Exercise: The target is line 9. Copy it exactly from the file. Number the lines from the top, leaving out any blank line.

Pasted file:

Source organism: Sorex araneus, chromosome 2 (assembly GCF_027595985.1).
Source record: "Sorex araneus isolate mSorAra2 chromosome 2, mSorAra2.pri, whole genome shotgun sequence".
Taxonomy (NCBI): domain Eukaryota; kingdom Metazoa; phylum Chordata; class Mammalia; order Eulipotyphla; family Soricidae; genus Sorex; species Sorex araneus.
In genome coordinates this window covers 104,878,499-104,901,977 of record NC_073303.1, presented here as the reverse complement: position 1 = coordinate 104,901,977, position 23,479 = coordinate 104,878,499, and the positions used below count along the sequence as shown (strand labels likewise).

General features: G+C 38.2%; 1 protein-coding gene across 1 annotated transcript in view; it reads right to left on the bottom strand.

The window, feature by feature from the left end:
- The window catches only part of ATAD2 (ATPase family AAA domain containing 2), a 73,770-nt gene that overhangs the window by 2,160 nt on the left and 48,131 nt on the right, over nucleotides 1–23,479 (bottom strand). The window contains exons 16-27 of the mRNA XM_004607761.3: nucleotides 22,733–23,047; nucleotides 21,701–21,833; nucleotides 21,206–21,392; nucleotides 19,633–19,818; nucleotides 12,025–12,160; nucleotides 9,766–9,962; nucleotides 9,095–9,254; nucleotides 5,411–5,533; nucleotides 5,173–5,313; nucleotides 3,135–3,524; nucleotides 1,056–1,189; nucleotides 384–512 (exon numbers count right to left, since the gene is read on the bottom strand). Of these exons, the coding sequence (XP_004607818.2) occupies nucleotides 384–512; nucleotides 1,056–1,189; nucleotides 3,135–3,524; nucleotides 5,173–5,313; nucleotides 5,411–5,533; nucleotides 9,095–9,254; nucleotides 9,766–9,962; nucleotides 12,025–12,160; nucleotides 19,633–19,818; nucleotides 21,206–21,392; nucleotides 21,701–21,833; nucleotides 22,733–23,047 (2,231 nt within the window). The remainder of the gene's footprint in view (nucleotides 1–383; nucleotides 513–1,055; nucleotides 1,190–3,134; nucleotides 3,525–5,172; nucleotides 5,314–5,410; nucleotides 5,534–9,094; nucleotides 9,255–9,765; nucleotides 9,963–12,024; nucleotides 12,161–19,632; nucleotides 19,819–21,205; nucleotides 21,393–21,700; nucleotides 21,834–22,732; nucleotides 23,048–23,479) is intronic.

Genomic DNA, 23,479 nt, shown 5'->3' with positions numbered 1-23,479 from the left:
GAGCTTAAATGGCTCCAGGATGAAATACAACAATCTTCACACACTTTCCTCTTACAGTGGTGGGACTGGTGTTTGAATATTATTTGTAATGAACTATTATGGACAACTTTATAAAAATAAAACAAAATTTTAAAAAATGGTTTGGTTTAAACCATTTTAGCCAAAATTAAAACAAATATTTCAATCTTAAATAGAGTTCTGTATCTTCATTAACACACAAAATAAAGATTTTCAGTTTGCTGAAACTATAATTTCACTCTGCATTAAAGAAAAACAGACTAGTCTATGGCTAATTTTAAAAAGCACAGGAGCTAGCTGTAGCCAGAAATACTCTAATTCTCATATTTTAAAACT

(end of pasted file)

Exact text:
GAGCTTAAATGGCTCCAGGATGAAATACAACAATCTTCACACACTTTCCTCTTACAGTGGTGGGACTGGTGTTTGAATATTATTTGTAATGAACTATTATGGACAACTTTATAAAAATAAAACAAAATTTTAAAAAATGGTTTGGTTTAAACCATTTTAGCCAAAATTAAAACAAATATTTCAATCTTAAATAGAGTTCTGTATCTTCATTAACACACAAAATAAAGATTTTCAGTTTGCTGAAACTATAATTTCACTCTGCATTAAAGAAAAACAGACTAGTCTATGGCTAATTTTAAAAAGCACAGGAGCTAGCTGTAGCCAGAAATACTCTAATTCTCATATTTTAAAACT